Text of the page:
So she said she might come over.

I tried to put her off. Why mess with the situation, I asked. All week, he had been with her or with me but never with the two of us at once. Why push it now? But she was bored. She was home alone and lonely and wanted to do something and we were nearby, and she was coming. If I didn’t want to see her I just couldn’t love her very much, could I?

So I went back to Mossy and the pool table and bought another few beers and we talked about soccer and London and I told him he really should have a look at something in New York other than the streets of the East Village and the inside of the Blue & Gold and made no mention of the fact that she was coming over.

“Yeah, yeah, yeah,” he told me. Not caring.

When she arrived he only looked up for an instant. There were no tears, no tantrum. There would be no fighting. But I saw a flicker of sadness. And then he turned back to the table and to his next shot.

She felt we were in the clear and so why not be open. She was done with him and she wanted to sit with me and to touch me and have me touch her as we always did in that first flush of love. I only realised that night how much we touched, how close we sat, how publicly intimate we had become. And every nuance was now exaggerated. Electrified. I tried to stay away from her but I was being drawn in by her presence and my intoxication. We hadn’t seen each other all week, and I was young and she was beautiful. So I moved back and forth between where she was sitting at the bar and where he was standing at the table and I kept feeding him drink.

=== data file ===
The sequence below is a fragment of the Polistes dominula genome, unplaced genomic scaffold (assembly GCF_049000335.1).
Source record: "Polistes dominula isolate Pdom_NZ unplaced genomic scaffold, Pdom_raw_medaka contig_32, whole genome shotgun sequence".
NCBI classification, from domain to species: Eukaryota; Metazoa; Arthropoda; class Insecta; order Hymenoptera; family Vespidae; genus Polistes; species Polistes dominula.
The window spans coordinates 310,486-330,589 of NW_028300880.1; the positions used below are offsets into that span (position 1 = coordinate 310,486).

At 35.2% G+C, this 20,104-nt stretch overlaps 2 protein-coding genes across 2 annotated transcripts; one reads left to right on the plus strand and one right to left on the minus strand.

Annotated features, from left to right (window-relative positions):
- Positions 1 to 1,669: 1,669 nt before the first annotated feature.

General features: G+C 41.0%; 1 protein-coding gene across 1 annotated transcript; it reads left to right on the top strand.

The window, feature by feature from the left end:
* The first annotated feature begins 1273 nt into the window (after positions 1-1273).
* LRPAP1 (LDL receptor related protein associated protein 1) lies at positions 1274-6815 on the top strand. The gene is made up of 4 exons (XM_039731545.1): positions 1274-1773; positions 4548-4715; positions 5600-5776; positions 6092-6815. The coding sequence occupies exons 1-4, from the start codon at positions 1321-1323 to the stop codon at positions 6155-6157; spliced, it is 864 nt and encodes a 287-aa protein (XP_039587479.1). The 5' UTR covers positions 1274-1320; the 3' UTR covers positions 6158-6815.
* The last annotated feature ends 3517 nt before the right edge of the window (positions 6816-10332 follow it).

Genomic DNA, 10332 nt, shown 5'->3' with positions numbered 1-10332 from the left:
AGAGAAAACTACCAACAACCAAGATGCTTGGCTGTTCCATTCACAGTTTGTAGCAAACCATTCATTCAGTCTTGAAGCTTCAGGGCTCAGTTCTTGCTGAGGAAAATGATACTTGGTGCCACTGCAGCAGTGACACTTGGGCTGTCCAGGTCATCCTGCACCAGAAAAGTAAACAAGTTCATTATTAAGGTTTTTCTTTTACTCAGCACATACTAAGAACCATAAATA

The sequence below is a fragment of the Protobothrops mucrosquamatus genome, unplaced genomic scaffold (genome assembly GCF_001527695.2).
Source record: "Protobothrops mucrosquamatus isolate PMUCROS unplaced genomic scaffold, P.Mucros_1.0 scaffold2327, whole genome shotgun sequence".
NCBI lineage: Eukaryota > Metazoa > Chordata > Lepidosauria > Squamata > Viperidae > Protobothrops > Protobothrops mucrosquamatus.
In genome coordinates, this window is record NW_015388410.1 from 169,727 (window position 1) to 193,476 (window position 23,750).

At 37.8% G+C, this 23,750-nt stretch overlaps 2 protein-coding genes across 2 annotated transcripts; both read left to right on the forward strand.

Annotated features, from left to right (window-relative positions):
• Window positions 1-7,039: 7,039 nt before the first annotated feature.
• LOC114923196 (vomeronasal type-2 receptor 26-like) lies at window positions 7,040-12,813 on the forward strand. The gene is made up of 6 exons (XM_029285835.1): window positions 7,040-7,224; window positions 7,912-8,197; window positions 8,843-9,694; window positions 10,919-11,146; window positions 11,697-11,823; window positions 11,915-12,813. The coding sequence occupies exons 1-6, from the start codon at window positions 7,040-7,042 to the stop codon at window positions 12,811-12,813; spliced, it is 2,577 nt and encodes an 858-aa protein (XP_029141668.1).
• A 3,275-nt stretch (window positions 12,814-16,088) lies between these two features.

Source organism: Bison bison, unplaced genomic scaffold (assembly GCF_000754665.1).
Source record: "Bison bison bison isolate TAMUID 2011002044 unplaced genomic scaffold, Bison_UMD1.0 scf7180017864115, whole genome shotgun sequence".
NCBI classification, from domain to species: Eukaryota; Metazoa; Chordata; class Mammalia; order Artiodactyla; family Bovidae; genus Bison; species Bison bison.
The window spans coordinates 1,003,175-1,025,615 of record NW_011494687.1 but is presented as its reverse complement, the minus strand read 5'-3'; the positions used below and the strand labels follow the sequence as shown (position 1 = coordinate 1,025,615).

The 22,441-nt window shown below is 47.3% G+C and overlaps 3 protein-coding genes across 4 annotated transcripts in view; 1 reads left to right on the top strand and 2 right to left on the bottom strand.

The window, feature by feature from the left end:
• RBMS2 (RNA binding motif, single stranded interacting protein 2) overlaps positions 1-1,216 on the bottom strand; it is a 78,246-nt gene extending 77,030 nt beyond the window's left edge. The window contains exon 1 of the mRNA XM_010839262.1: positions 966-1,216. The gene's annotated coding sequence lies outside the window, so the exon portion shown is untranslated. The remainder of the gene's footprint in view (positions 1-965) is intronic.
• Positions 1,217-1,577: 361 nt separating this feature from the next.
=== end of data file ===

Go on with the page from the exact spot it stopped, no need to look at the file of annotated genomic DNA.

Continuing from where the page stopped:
Threw in a few shots between the beers, and doubled up on his beers. I was drunk but he had to be drunker and all the time I watched him for signs that he might break. That he might lose it.

But he just kept playing pool. He was good, and even when the bar became busy he stayed on the table for quite a while, and if he lost he put his name up again and waited and watched in the meantime. Eventually he got back on the table one last time and fluffed his shot and offended against etiquette by moving to retake it. He was Laughing at his incompetence, but his opponent was not laughing with him. I intervened. Explained he had had a little too much. Smiled it away with all my charm. And persuaded him to abandon the game and said it was time to go home and he laughed at me again and called me a bastard again and said he always knew we were up to something. I think he had forgotten she had even arrived.

I was going with him but she told me not to leave her alone. He had keys. He would be all right. I had my doubts but I didn’t want to leave and so I persuaded him to head on home and wondered would he make it and reminded myself I was not his keeper. So I stayed. And had another few beers with her.

Allowing myself to enjoy her hand on my knee, her hand in my hair, her hand running gently along my cheek. We talked. I don’t know of what. About her, I suppose.

When it was time to go she came with me and I wondered was that wise. Would we go past him asleep on my couch or half-awake and watching TV and into my bedroom. Would that not be too callous? Too provocative. But she reminded me how drunk he had been. He would be unconscious and would have no idea what was going on. She’d sneak out in the morning. I should forget him, she told me. Which of course is what I wanted to do and so we went on and when we got in he was nowhere to be seen so it was easier to forget about him.

We fell onto my bed, drunk and young and horny and in love and we had sex. And as we did it was in the back of my mind all the time to wonder where he was.

Lost in the city.

Was he seeing its sights at last?